Obama Proposal Could Extend Overtime Benefits To More Workers
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As the Supreme Court wrestles with how to define the workday, the Obama administration is considering a change in rules governing the work week. For decades, employees who worked more than 40 hours a week had to be paid time-and-a-half for the extra hours they worked. Today, though, many employees are exempt from those rules.
As NPR's Scott Horsley reports, President Obama wants to narrow the exemptions and restore overtime for millions.
SCOTT HORSLEY, BYLINE: The 40-hour work week is a legacy of the New Deal, and as late as the 1970s, even most salaried workers could count on receiving overtime pay for any hours they worked beyond that - not anymore.
ROSS EISENBREY: People work 60 hours a week - 70 hours a week as assistant managers and don't get paid for their overtime.
HORSLEY: Ross Eisenbrey of the left-leaning Economic Policy Institute says overtime law makes an exception for certain white-collar professionals. And over time, that white-collar loophole has been widened to include a lot of grey. Workers making as little as $455 a week can now be denied overtime, so long as their employer gives them a supervisory title.
EISENBREY: They actually can spend the entire day serving customers, working the cash register, sweeping up, stocking, cooking - whatever it is, and still be considered exempt executives and not get paid a penny for their overtime work.
HORSLEY: President Obama has promised to change that. In March he ordered the Labor Department to draft a new overtime rule requiring time-and-a-half pay for many more low and middle income workers.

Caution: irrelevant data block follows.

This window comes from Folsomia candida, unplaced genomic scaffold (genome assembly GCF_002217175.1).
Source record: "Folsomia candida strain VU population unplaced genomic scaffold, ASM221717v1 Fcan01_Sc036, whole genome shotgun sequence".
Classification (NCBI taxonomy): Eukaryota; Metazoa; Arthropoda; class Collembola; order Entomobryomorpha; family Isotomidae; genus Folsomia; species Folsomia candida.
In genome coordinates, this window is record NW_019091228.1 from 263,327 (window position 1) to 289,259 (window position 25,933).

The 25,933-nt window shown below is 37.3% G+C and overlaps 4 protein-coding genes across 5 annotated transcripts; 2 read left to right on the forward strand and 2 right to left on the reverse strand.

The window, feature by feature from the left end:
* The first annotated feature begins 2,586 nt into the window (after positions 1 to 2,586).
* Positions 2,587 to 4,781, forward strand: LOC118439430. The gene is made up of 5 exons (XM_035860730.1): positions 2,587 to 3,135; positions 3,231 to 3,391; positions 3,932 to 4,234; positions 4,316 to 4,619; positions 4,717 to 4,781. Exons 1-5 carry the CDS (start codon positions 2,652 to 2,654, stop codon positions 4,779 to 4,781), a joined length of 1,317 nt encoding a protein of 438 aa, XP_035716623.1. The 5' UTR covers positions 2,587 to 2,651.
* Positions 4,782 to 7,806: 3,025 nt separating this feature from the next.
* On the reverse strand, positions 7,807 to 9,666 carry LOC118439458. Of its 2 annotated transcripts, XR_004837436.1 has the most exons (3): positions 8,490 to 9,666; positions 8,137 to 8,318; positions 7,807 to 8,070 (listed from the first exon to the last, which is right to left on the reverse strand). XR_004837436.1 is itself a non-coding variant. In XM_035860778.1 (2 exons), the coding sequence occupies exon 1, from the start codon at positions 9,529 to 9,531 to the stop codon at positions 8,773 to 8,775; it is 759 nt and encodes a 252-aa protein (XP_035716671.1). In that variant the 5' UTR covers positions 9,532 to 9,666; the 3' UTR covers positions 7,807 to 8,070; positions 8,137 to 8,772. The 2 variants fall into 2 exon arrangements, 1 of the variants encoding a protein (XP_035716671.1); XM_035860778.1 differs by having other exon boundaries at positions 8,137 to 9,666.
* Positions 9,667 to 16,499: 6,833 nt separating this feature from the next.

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PRESIDENT BARACK OBAMA: If you go above and beyond to help your employer and your economy succeed, then you should share a little bit in that success. And this is going to make a real difference in the lives of millions of Americans.
HORSLEY: Obama directed the Labor Department to work with employers in drafting the rule, but he acknowledged not everyone would be happy with the change. Restaurants and retailers are likely to be among the industries most affected. David French of the National Retail Federation argues the updated rule is unnecessary.
DAVID FRENCH: This is a decision that's being driven, it seems to us, as much by politics as it is by the reality of the workplace.
HORSLEY: The new rule is likely to raise the income threshold under which workers must be paid overtime. It could also narrow the supervisory exception, reversing a change made during the Bush administration. French worries about both those changes.
FRENCH: It's going to create a paperwork burden, but one big concern for us is it's going to affect customer service. In many retail establishments, managers step in during peak periods to help customers - to help manage the demand.
HORSLEY: French warns the upcoming rule could even slow job growth, but Eisenbrey of the Economic Policy Institute disagrees. Boosting workers' paychecks certainly won't hurt the economy, he says, and it might even help.
EISENBREY: Wages have stagnated for 15 years, and employees are not being paid enough to buy enough things to keep our consumer economy booming.
HORSLEY: Unlike other White House proposals, such as raising the minimum wage, the administration can change the overtime rule without any action by Congress. The Labor Department is expected to release a draft of its new rule next month, though it could be many more months before newly eligible workers start seeing extra money in their paychecks. Scott Horsley, NPR News, Washington.
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